Monday, January 20, 2014

Flaming Lips

Nobody is drinking the water. A week and a half in and we're all avoiding the water, staring at it, talking about it; discussing whether it's safe enough to wash our cars with, our homes, our children...

The water was cleared at my place Friday morning and I bled the lines in my house and took the first real shower I'd had in five days an hour after. The shower before had been at the Catholic church on the other side of the county. I'd met a family of hipster/hippies who'd named their children Christian and Damian and a man missing half an ear, who thought everyone took to long.

I've showered every day since, washed my hair, washed my hands, but I won't cook with the water. I won't drink it. I won't even venture a sip to rinse my mouth out and then spit it in a sink.

Nobody believes in the water. The water company doesn't even believe in it. If they did, they'd be trying to convince us all that it's safe.

They're not.

They're waiting for us to convince ourselves and slowly, I think, we're doing that.

At lunch the other day, a group of us ate at a Mexican place. We ordered our drinks, like always.

"We have no tea," the waiter said after I asked and then he rattled off a list of sodas. We chose based on our tastes.

Someone asked, "Do you think they're using tap water for the fountain drinks?"

We all paused then someone else said, "No. I used to work in a restaurant and we used these great big tanks for carbonation." He held up a cup. "A cup like this --16 or 20 ounces --it cost us five cents."

We considered what he said, nodded and then let the subject drop.

Of course, the fountain drinks use tap water. The big tanks only add the bubbles --not that the Mexican restaurant was serving fountain drinks. The sodas were poured out from two-liter bottles, probably purchased down the road at the nearby grocery.

If the restaurant had been comfortable with the water, they might have brewed tea, but they didn't. They didn't trust it either, not to drink.

Still, just as likely, the ice was made from the tainted water, the glasses had been washed in the tainted water.

I don't know what made him answer the way he did.

Before dark, I took wet clothes to the laundromat to dry them. The place was packed with haggard middle-aged women and weary-looking men, some with blue, jailhouse tattoos. Together, as a community of the less privileged (the better off have on-site laundry), we did the wash and watched over enough small children to fill a preschool classroom.

The children, black and white and belonging to half a dozen scattered parents, chased one another around and between the rows of brushed steel washing machines. My headphones snugly jammed into my ears, I listened to the Flaming Lips and smiled at them as they dodged past me.

They waved and grinned and laughed; their grubby, little faces turning pink from the endless chase. I tried to match the brothers and sisters up by their faces, but instead noticed how many of them were wearing skulls on their shirts or skulls on their dirty pajama bottoms.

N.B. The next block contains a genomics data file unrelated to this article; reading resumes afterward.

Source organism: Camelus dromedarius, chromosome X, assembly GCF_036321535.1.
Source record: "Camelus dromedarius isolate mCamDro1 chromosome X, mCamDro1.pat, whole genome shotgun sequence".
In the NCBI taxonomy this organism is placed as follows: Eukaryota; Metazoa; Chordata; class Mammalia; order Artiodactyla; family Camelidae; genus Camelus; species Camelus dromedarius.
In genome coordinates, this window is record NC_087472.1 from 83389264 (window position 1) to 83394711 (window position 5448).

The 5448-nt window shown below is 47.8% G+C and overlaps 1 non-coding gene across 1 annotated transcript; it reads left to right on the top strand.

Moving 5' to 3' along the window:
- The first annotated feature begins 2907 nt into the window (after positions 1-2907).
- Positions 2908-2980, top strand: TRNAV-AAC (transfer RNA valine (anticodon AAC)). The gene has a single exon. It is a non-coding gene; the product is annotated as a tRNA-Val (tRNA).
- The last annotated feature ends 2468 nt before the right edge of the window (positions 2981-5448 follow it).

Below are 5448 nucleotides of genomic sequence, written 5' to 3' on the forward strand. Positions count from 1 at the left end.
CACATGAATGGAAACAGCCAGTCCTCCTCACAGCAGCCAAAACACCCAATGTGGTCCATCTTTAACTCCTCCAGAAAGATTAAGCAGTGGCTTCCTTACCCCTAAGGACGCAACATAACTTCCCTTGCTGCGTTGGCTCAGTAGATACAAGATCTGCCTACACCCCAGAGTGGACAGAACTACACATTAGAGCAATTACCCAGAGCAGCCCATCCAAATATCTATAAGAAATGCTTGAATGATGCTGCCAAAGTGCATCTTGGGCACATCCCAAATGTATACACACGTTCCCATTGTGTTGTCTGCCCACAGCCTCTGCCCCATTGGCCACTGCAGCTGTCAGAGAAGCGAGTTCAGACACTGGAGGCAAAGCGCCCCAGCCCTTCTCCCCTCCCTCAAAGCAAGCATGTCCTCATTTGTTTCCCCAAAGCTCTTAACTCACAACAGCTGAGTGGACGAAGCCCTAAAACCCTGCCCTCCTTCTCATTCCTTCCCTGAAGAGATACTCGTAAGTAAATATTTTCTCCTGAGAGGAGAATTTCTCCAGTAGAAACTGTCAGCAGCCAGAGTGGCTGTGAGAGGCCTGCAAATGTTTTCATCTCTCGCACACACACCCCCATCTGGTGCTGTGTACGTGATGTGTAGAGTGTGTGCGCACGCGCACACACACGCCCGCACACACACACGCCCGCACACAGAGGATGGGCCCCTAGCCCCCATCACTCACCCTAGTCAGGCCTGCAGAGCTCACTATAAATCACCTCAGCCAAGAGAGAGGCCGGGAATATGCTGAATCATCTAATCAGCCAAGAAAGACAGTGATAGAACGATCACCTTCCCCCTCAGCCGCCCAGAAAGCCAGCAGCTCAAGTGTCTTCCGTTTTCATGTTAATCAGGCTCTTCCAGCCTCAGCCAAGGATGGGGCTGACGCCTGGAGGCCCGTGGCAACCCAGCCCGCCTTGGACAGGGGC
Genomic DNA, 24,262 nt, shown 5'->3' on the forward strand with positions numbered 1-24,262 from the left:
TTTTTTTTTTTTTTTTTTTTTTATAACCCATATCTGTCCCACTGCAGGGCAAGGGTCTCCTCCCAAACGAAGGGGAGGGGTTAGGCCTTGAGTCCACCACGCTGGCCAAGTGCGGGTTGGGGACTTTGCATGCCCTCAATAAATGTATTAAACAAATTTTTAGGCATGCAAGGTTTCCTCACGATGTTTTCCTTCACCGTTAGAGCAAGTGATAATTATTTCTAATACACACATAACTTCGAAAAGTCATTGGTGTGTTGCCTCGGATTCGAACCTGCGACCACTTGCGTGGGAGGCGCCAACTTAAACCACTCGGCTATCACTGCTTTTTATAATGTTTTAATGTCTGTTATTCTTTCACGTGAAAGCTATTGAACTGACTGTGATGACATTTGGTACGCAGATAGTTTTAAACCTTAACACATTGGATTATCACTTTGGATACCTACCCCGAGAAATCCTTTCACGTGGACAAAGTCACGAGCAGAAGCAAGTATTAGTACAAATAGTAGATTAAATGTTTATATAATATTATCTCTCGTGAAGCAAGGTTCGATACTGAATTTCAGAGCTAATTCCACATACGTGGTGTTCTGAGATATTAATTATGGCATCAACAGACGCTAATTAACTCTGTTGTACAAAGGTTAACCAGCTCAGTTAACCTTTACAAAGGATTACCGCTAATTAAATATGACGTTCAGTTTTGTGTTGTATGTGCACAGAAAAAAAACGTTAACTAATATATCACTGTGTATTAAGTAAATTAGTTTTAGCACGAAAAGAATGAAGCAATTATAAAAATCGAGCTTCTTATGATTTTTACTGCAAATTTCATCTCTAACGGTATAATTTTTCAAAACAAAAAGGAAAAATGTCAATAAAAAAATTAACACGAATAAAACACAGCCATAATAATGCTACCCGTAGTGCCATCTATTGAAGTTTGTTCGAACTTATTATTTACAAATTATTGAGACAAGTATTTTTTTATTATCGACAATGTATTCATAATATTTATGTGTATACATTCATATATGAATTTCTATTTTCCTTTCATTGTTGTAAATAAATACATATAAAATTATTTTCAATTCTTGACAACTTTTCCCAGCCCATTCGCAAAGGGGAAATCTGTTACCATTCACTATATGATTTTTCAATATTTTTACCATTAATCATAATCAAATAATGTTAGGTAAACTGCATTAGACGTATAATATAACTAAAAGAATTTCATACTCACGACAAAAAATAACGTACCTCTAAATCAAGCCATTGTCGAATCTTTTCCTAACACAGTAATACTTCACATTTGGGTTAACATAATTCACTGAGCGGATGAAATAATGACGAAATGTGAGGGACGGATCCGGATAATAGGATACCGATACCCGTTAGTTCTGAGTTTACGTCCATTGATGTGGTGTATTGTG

It seemed like some kind of omen. 

Saturday, January 11, 2014

Star Wars

It wasn't long after the cold dissipated that we first got word about the weird licorice smell in the air. One of the guys in the newsroom was complaining about it and just wondering what the smell was. By the time I picked up dinner and my girlfriend, the smell was a situation was a disaster and the word was "Don't drink the water unless you want to die."

Reports later reduced that to "Don't drink, cook, clean or wash yourself or anything else with that stuff," but the river has been poisoned by a local chemical company involved in business related to the coal industry. Already, my more liberal friends are shouting "I told you so" about the EPA. My conservative friends are eerily quiet, probably figuring this will all blow over once the crap in the water dilutes enough that it doesn't cause projectile vomiting.

There is some of that going on and quite a few people I know are reporting headaches and nausea, as well as itching and burning. Nobody knows what the long term affects of this shit are.

Out getting bread and paper plates last night, a couple of coal miners were laughing at the crowd who seemed to be throwing stuff into carts left and right --they were 20-ish and looked like they'd scarcely ever been in a grocery store. I figured their moms and then their girlfriends did most of that sort of work. Just a couple of good ol' boys.

They saw me by the picked over bread aisle. One of them laughed and said, "The problem is with the water. It ain't with the bread."

Remembering, when I too was a moron, looked over and said, "Without the water, you can't wash any dishes or pans. You can't really cook much. So, we're all eating sandwiches."

The guy blinked and his face fell. That hadn't occurred to him (probably, because he doesn't wash many dishes).

"People are still making way too big a deal out of it," he said. "I've seen that stuff in the mines. I got a little on me once and yeah, it raised a blister, but that was like a pretty high concentration."

I shrugged. I could explain that nobody knows much about this stuff, that the thing that concerned me wasn't whether the water is going to make me sick now, but whether it will make me sick in 5, 10 or 20 years. We got plenty of cancer here. The chemical spill probably just added another helping.

"It'll be over in a while," I said, which seemed to satisfy him.

I went on home, ate my simple dinner with my kids, watched Star Wars and thought about how when I was a kid, the future seemed so bright. It was all space ships, light sabers and ultimate good triumphing over ultimate evil.

Watching again, the movie seemed to be about the world I lived in now: a dirty, broken down universe on the verge of collapse.